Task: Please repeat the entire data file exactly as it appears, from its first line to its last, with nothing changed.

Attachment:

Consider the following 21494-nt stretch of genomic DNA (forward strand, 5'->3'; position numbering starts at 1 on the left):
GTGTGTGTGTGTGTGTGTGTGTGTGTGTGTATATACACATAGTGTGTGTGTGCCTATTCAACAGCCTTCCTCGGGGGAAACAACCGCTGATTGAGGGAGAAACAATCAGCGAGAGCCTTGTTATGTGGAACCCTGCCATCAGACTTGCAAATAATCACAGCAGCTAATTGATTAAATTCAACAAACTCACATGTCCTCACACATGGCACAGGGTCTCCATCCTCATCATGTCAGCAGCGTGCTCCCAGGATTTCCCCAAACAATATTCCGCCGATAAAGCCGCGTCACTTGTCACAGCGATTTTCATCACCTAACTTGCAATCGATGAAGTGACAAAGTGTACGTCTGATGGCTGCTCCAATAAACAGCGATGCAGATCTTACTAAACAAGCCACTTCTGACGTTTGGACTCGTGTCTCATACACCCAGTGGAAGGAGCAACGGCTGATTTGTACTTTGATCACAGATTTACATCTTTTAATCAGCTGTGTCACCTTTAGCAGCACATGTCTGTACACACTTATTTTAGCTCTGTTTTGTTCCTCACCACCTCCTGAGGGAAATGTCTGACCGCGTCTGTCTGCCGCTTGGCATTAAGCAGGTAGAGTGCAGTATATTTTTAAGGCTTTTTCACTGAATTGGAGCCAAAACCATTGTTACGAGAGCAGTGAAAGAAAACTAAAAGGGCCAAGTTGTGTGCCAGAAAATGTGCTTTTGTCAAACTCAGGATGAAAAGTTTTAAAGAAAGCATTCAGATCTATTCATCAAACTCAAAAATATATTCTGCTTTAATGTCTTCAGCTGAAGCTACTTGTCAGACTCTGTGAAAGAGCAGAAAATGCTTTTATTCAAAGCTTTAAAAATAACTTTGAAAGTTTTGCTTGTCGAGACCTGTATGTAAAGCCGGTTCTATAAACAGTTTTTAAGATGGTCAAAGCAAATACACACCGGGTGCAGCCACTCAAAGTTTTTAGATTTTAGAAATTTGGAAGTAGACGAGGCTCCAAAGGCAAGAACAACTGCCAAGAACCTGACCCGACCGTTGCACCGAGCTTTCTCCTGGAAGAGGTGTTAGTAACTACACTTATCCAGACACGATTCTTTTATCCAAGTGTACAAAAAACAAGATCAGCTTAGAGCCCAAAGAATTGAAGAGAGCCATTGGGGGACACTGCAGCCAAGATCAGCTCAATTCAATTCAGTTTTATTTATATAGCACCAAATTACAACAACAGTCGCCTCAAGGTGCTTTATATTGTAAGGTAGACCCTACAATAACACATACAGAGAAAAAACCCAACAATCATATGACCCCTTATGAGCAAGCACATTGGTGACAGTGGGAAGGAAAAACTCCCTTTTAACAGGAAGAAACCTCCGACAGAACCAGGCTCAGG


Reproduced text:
Consider the following 21494-nt stretch of genomic DNA (forward strand, 5'->3'; position numbering starts at 1 on the left):
GTGTGTGTGTGTGTGTGTGTGTGTGTGTGTATATACACATAGTGTGTGTGTGCCTATTCAACAGCCTTCCTCGGGGGAAACAACCGCTGATTGAGGGAGAAACAATCAGCGAGAGCCTTGTTATGTGGAACCCTGCCATCAGACTTGCAAATAATCACAGCAGCTAATTGATTAAATTCAACAAACTCACATGTCCTCACACATGGCACAGGGTCTCCATCCTCATCATGTCAGCAGCGTGCTCCCAGGATTTCCCCAAACAATATTCCGCCGATAAAGCCGCGTCACTTGTCACAGCGATTTTCATCACCTAACTTGCAATCGATGAAGTGACAAAGTGTACGTCTGATGGCTGCTCCAATAAACAGCGATGCAGATCTTACTAAACAAGCCACTTCTGACGTTTGGACTCGTGTCTCATACACCCAGTGGAAGGAGCAACGGCTGATTTGTACTTTGATCACAGATTTACATCTTTTAATCAGCTGTGTCACCTTTAGCAGCACATGTCTGTACACACTTATTTTAGCTCTGTTTTGTTCCTCACCACCTCCTGAGGGAAATGTCTGACCGCGTCTGTCTGCCGCTTGGCATTAAGCAGGTAGAGTGCAGTATATTTTTAAGGCTTTTTCACTGAATTGGAGCCAAAACCATTGTTACGAGAGCAGTGAAAGAAAACTAAAAGGGCCAAGTTGTGTGCCAGAAAATGTGCTTTTGTCAAACTCAGGATGAAAAGTTTTAAAGAAAGCATTCAGATCTATTCATCAAACTCAAAAATATATTCTGCTTTAATGTCTTCAGCTGAAGCTACTTGTCAGACTCTGTGAAAGAGCAGAAAATGCTTTTATTCAAAGCTTTAAAAATAACTTTGAAAGTTTTGCTTGTCGAGACCTGTATGTAAAGCCGGTTCTATAAACAGTTTTTAAGATGGTCAAAGCAAATACACACCGGGTGCAGCCACTCAAAGTTTTTAGATTTTAGAAATTTGGAAGTAGACGAGGCTCCAAAGGCAAGAACAACTGCCAAGAACCTGACCCGACCGTTGCACCGAGCTTTCTCCTGGAAGAGGTGTTAGTAACTACACTTATCCAGACACGATTCTTTTATCCAAGTGTACAAAAAACAAGATCAGCTTAGAGCCCAAAGAATTGAAGAGAGCCATTGGGGGACACTGCAGCCAAGATCAGCTCAATTCAATTCAGTTTTATTTATATAGCACCAAATTACAACAACAGTCGCCTCAAGGTGCTTTATATTGTAAGGTAGACCCTACAATAACACATACAGAGAAAAAACCCAACAATCATATGACCCCTTATGAGCAAGCACATTGGTGACAGTGGGAAGGAAAAACTCCCTTTTAACAGGAAGAAACCTCCGACAGAACCAGGCTCAGG